More About SIP Trunking:
The convenience and lowered costs involved with hosted VoIP apps and services has driven the surge towards hosted VoIP adoption. Companies are realizing that they can have access to productivity apps, hosted VoIP contact centers, and so much more, with quick deployment times and ease of use. Trends toward mobility, video conferencing developments involving WebRTC, plus the flexibility of hosted VoIP have made it increasingly popular with enterprises everywhere.
VoIP Performance Metrics
With the infrastructure in place almost everywhere to support onsite and hosted VoIP, calls and communication that run across VoIP generally produce a high quality calling experience. However, there are certain factors that can impact the quality of the VoIP user experience if they are not accounted for and adjusted as needed along the calling pathway.
Top Metrics Affecting or Measuring VoIP Performance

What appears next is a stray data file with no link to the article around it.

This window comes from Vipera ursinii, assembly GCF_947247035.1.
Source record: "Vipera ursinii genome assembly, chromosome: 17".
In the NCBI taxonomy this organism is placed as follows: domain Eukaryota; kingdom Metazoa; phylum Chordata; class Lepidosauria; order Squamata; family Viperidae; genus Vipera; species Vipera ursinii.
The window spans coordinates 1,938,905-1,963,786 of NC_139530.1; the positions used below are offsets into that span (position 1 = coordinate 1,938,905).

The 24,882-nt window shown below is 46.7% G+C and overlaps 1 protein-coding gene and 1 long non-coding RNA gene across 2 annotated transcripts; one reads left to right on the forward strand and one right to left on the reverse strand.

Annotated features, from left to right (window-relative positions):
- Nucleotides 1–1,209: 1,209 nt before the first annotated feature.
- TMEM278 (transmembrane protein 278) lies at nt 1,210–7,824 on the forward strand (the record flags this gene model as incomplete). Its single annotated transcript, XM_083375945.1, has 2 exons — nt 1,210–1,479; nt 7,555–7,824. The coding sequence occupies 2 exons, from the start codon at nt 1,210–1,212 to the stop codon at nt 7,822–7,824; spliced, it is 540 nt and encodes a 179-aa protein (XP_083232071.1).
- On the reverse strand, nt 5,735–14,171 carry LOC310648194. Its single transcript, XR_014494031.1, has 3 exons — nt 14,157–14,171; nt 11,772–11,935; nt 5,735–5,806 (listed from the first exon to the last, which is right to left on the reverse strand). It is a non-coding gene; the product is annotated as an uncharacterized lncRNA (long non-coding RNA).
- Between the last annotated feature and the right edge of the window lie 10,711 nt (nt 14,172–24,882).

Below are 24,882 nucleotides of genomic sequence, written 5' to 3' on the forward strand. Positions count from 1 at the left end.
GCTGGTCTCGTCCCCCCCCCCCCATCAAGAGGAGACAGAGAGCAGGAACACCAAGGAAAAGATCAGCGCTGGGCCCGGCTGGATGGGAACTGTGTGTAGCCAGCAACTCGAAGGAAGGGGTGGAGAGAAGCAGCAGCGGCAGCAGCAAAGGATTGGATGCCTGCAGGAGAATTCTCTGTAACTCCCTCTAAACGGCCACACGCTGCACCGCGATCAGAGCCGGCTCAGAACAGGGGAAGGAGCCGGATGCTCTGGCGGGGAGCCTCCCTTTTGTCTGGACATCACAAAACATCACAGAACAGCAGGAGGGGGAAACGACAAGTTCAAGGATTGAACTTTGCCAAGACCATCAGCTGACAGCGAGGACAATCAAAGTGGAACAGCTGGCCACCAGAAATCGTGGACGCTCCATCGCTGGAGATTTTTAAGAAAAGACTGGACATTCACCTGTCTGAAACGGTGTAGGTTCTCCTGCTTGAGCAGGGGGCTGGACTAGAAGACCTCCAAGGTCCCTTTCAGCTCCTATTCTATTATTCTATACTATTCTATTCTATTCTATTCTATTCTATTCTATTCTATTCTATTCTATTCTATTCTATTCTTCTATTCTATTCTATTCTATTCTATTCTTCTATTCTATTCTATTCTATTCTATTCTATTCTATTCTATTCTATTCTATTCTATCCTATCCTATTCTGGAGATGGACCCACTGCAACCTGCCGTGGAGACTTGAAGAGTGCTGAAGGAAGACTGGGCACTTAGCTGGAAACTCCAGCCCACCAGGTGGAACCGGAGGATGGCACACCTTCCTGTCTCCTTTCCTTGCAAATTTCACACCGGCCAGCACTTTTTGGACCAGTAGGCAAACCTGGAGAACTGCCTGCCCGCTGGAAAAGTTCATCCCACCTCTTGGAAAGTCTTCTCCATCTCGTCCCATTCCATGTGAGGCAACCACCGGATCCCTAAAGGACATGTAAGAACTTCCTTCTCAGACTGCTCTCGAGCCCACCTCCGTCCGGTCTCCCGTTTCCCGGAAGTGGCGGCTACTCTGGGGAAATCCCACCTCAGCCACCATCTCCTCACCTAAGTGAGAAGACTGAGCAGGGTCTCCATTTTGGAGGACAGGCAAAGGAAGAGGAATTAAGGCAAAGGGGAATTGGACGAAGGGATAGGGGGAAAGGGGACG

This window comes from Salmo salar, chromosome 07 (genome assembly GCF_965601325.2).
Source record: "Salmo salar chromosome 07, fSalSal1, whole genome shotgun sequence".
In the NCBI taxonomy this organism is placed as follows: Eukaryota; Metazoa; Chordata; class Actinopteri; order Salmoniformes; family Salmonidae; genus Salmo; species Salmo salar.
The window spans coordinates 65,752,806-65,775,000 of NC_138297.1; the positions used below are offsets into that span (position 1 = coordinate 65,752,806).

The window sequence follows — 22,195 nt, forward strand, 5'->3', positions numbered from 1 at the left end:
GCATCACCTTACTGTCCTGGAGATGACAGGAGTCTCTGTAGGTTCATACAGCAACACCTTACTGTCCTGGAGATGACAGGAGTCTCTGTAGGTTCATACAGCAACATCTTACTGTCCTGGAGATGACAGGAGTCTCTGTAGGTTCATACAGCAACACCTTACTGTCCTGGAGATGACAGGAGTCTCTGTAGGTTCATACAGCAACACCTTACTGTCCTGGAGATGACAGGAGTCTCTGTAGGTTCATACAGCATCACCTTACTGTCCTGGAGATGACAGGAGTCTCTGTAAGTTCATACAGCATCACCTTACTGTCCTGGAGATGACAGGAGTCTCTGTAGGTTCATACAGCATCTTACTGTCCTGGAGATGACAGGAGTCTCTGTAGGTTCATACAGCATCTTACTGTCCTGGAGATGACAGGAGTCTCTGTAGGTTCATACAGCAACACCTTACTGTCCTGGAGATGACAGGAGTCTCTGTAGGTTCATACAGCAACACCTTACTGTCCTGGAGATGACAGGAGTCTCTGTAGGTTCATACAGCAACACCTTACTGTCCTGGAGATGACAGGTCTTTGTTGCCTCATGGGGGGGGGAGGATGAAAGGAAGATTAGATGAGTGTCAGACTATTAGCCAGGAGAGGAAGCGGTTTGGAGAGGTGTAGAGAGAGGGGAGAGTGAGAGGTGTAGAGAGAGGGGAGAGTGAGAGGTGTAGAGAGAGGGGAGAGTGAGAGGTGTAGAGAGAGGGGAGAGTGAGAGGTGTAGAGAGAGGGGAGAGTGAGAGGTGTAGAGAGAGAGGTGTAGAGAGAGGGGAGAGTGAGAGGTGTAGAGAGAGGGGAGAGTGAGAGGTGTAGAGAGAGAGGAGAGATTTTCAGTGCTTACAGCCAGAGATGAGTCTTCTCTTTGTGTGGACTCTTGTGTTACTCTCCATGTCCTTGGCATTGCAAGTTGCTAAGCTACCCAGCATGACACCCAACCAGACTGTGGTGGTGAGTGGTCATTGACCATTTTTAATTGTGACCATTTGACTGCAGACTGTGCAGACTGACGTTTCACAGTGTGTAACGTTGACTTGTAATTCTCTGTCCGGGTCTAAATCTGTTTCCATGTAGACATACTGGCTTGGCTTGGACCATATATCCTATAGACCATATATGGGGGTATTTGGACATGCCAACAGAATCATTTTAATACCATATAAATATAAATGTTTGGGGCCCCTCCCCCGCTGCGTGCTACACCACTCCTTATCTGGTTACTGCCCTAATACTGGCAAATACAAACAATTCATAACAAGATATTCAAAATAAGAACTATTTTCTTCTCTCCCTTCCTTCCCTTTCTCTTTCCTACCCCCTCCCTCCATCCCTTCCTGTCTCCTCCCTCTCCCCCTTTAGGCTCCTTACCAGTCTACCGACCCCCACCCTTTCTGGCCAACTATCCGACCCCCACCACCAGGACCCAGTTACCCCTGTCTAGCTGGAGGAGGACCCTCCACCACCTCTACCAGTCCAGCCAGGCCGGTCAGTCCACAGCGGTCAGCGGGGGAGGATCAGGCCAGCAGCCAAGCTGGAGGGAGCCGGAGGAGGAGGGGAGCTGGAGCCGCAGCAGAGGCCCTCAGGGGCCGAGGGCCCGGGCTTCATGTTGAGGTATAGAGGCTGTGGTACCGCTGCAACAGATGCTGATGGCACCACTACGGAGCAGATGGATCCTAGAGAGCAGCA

The interruption in digital signal traffic flow. It is often caused by electromagnetic interference (EMI) and crosstalk from other signals. Jitter can cause monitor flickering, clicking in audio, and data loss.
A delay in the amount of time it takes for a packet of data to get from one point to another. The amount of latency affects the usability of communication interfaces or devices. Latency can also be defined as the wait time that occurs when signals are traveling across communications devices that are spread out geographically.
The failure of transmitted packets to arrive at their destination. The effects of packet loss can include data errors, jitter in video conferences, jitter and gaps in speech in VoIP audio communications, and data corruption. Causes of packet loss can include inadequate signal strength at the destination, system noise, hardware failure, software corruption or overburdened network nodes.